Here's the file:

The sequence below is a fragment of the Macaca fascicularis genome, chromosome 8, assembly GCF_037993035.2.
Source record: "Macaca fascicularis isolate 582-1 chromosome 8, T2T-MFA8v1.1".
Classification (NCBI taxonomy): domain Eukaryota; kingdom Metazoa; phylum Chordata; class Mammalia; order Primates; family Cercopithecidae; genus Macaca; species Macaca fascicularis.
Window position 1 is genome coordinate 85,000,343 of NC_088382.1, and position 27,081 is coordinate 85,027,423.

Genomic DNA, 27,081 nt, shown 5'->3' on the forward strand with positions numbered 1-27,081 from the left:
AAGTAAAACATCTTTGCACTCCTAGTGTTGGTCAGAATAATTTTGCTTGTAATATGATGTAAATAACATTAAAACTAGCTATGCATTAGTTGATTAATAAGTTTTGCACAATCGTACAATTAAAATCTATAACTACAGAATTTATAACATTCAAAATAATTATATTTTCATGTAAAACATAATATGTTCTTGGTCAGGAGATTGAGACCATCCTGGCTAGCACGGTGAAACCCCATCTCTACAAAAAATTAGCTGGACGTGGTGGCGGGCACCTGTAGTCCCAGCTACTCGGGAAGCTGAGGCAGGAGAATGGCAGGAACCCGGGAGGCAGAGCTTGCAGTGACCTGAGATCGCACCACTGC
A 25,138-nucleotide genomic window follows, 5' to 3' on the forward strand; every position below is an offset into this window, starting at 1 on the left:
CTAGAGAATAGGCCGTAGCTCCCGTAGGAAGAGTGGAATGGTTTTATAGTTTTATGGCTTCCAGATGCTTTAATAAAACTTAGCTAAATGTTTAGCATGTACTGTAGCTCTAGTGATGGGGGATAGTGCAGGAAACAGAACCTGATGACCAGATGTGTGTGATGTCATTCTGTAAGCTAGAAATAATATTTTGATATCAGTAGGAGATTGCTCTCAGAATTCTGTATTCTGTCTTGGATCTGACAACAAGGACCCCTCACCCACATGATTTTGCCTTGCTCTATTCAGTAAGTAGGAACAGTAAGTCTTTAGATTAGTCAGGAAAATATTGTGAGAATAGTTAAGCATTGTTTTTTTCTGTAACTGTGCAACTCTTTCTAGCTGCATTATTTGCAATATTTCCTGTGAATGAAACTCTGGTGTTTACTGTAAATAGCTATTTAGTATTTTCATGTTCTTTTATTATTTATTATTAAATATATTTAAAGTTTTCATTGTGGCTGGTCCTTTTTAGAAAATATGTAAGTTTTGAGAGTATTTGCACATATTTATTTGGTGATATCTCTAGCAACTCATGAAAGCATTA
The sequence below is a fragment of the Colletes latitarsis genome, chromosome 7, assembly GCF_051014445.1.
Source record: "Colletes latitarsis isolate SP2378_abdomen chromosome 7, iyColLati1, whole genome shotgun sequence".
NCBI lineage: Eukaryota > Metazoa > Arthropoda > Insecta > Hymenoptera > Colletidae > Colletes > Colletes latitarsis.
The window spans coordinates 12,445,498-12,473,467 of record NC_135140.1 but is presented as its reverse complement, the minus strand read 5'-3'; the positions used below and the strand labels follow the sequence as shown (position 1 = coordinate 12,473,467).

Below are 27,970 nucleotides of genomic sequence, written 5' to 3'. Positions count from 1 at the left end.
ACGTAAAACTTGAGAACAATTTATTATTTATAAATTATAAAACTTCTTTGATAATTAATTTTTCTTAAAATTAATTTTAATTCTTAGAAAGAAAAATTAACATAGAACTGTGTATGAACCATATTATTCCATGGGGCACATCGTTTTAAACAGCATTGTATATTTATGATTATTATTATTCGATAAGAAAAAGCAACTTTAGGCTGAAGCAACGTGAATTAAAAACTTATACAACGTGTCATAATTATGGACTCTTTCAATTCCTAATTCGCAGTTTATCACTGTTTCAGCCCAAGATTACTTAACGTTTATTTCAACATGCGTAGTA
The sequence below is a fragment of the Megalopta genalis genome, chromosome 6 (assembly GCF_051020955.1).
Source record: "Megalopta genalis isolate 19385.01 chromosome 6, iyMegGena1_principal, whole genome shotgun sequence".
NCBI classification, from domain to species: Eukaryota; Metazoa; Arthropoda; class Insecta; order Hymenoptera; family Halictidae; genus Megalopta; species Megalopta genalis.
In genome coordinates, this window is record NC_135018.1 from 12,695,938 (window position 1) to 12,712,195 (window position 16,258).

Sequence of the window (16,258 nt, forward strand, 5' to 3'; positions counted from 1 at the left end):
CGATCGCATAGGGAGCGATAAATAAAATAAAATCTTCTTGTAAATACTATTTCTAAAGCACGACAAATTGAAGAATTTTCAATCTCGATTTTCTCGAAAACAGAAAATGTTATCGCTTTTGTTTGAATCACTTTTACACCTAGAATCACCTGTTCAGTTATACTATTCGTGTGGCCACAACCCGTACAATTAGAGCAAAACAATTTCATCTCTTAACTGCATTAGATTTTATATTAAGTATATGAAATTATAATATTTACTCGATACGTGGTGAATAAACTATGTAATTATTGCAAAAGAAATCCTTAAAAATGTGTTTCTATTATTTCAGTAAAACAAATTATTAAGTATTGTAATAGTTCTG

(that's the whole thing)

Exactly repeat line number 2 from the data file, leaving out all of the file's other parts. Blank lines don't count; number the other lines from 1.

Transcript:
Source record: "Macaca fascicularis isolate 582-1 chromosome 8, T2T-MFA8v1.1".